An alternative possibility would be to prescribe the format of IndieAuth access codes, as part of the standard. For instance, we could prefix the usual arbitrary implementation-specific access code blob with the expected
me value, making it easy for token endpoints to discover the correct authorization endpoint.
code=https://00dani.me/$C5r1cuqJk1fUTGrWX4DPHz44jxpgHF or something like that. Then, of course, pure OAuth 2.0 clients would pass through that extra piece of information with no trouble whatsoever, since it's embedded in an existing standard parameter.
It's certainly a messy approach, though, and one might question whether OAuth client compatibility is worth adding this complexity to IndieAuth. Additionally, making a change like this now would introduce potential incompatibility: a token endpoint that knows it can pull information out of the access code might still receive an access code from an authorization endpoint that doesn't embed information in the prescribed format, for instance.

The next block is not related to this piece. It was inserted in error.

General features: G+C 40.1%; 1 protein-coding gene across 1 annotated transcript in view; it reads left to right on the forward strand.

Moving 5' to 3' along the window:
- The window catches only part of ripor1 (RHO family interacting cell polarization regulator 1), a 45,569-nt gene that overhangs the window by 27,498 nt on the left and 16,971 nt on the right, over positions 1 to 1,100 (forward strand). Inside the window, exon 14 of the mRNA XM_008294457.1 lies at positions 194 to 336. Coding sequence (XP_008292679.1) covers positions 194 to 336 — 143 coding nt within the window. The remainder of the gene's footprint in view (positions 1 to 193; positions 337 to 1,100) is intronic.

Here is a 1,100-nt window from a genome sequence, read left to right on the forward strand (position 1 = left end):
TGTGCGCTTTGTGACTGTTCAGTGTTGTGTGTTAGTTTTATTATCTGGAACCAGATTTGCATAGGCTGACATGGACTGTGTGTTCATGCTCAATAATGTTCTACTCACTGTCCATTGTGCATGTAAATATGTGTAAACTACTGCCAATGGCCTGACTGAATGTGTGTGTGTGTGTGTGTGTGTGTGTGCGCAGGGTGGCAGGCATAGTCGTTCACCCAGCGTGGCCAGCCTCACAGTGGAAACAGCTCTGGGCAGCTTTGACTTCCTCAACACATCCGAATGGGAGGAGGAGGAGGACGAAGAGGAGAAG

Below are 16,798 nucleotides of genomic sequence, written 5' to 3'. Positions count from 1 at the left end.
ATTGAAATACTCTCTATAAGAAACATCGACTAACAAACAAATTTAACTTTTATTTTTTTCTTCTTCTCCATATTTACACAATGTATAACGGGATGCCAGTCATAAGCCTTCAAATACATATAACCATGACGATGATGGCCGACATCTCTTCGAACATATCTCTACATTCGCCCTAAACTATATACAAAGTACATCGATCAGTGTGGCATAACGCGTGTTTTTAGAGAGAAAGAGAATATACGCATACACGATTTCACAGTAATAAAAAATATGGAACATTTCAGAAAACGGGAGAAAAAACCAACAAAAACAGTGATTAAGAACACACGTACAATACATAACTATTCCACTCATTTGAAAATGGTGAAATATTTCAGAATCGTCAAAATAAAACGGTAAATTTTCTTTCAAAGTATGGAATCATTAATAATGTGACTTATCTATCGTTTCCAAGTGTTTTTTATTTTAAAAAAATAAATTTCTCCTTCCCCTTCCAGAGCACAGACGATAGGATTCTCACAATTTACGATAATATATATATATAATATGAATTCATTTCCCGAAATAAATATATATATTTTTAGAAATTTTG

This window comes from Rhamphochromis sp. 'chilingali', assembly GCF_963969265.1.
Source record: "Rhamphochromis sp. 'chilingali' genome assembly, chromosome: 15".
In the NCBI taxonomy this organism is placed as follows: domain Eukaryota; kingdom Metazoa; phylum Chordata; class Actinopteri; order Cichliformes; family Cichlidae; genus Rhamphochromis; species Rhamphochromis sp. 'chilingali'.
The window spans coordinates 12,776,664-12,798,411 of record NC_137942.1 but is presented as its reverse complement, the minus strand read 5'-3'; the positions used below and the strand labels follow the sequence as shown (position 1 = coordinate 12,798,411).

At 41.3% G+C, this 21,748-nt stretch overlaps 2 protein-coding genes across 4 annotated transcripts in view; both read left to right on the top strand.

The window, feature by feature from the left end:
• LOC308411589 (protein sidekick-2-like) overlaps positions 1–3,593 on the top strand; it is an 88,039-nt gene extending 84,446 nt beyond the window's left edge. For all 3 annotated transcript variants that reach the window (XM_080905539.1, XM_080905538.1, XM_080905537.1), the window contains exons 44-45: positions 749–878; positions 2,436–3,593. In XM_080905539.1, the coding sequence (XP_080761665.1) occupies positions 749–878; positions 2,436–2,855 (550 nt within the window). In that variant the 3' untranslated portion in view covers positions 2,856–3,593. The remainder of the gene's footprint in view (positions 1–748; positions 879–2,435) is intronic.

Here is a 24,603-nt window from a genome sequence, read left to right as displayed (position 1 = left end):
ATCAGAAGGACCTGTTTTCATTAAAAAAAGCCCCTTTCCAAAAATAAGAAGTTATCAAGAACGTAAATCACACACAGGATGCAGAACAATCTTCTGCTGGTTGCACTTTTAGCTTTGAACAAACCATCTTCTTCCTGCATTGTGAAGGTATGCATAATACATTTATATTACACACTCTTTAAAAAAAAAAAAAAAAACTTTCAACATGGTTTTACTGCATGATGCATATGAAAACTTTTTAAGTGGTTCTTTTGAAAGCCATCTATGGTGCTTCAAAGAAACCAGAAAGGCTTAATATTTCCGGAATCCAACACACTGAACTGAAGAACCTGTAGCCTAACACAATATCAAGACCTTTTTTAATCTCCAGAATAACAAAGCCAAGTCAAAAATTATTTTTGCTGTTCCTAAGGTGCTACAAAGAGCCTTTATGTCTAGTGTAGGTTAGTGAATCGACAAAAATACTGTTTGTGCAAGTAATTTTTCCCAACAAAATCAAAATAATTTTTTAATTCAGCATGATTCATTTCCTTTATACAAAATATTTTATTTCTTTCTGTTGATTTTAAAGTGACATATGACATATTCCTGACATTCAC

Still, prescribing a format for access codes might not be quite as unreasonable as it seems: after all, client IDs are also treated as opaque in pure OAuth 2.0, whereas in IndieAuth they have a prescribed and meaningful format.